A capacitive contact mechanism makes use of a property of capacitors, that their capacitance is related to the distance between the plates that make up the capacitor. A capacitive keyboard switch moves a conductive object towards a pair of pads on the PCB, which are connected to a signal generator. Capacitive contacts have a long expected lifetime, but are also quite expensive and have thus fallen out of popularity for general purpose usage. Capacitive keyboards also have the advantage of not suffering from ghosting due as they are not dependent on the flow of current through the contacts. They are however sensitive to contamination affecting the capacitive sensing, but usually this can be resolved by cleaning the switch. Capacitive sensing lives on as the basis of most touch screen and trackpad technology used today.
IBM made use of capacitive sensing in beam spring and capacitive buckling spring keyboards, both very highly regarded designs. The most common implementation is foam and foil, where the movable part of the variable capacitor is a foil disc placed onto the bottom of a foam pad (added to provide overtravel). BTC foam and foil and Key Tronic foam and foil are the most commonly occurring foam and foil implementations.
Topre, with their very long-standing rubber dome-based Topre switch, was left as the only known manufacturer of mainstream capacitive keyboards by the 2000s, but more recently, their switch design has been copied, with the Noppoo capacitive switch being the first to be recognised.
Key Tronic foam and foil modules
BTC 5100 foil discs (top of keyboard upside down)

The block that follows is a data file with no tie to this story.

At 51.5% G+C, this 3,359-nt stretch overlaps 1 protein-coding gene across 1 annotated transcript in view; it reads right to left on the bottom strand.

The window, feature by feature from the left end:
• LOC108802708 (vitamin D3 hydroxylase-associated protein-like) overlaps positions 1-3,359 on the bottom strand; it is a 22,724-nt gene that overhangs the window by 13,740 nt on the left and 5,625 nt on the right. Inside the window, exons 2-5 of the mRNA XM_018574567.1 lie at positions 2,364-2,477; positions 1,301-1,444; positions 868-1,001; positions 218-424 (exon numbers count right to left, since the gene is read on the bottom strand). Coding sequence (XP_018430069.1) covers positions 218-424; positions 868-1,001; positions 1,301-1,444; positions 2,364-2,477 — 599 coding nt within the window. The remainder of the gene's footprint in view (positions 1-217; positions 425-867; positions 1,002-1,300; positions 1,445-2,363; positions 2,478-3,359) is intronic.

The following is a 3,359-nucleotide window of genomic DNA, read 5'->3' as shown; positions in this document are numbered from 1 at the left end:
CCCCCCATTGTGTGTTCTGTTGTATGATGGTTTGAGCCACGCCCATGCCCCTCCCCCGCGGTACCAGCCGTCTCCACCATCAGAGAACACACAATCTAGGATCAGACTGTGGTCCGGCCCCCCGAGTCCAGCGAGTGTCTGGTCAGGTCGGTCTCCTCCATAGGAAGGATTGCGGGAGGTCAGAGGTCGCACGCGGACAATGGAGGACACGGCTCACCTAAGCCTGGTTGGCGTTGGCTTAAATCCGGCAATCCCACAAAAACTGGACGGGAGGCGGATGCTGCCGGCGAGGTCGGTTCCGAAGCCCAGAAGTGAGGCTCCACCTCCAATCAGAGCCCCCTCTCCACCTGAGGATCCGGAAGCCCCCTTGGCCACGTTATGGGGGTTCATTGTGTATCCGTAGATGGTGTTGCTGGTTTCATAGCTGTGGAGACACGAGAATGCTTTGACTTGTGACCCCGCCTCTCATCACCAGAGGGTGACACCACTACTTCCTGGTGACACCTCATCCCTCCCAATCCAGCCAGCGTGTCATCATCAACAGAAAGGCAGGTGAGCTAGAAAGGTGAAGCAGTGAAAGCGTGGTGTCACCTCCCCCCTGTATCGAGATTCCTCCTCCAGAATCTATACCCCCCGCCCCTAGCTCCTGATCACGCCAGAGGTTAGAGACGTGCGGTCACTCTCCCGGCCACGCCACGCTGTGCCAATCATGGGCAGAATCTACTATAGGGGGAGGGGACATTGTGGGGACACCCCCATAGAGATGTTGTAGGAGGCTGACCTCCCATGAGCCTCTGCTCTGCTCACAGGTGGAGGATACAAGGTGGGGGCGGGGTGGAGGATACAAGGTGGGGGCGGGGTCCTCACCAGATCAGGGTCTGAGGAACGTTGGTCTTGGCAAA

Noppoo capacitive: variable capacitor formed from a conical spring over dual PCB pads, under a rubber dome sheet
Hall effect keyboards use a solid state sensor (in a microchip found inside each switch) to detect the movement of a magnet by the potential difference (voltage) that the magnet creates across a wire. A typical implementation of a Hall effect switch consists of a linear switch which has a magnet attached to the slider, whose movement when the key is pressed actuates the switch. They are extraordinarily reliable, with an expected lifetime measured in billions of key presses. However, they are too expensive for general use, and are usually reserved for military and aerospace applications.
Hall effect keyboards use discrete switches just as with most metal contact keyboards, but the switch modules typically have four legs instead of the two or three in metal contact switches. Four-leg switches are good indication of either Hall effect or magnetic valve.
Honeywell is by far the best known manufacturer of Hall effect keyboard switches and switches through their Micro Switch division. Similar switches were also made in Eastern Europe during the Soviet era, often copies of Honeywell's switches. RAFI in Germany still manufacture their long-standing RS 76 C series of Hall effect keyboard switches.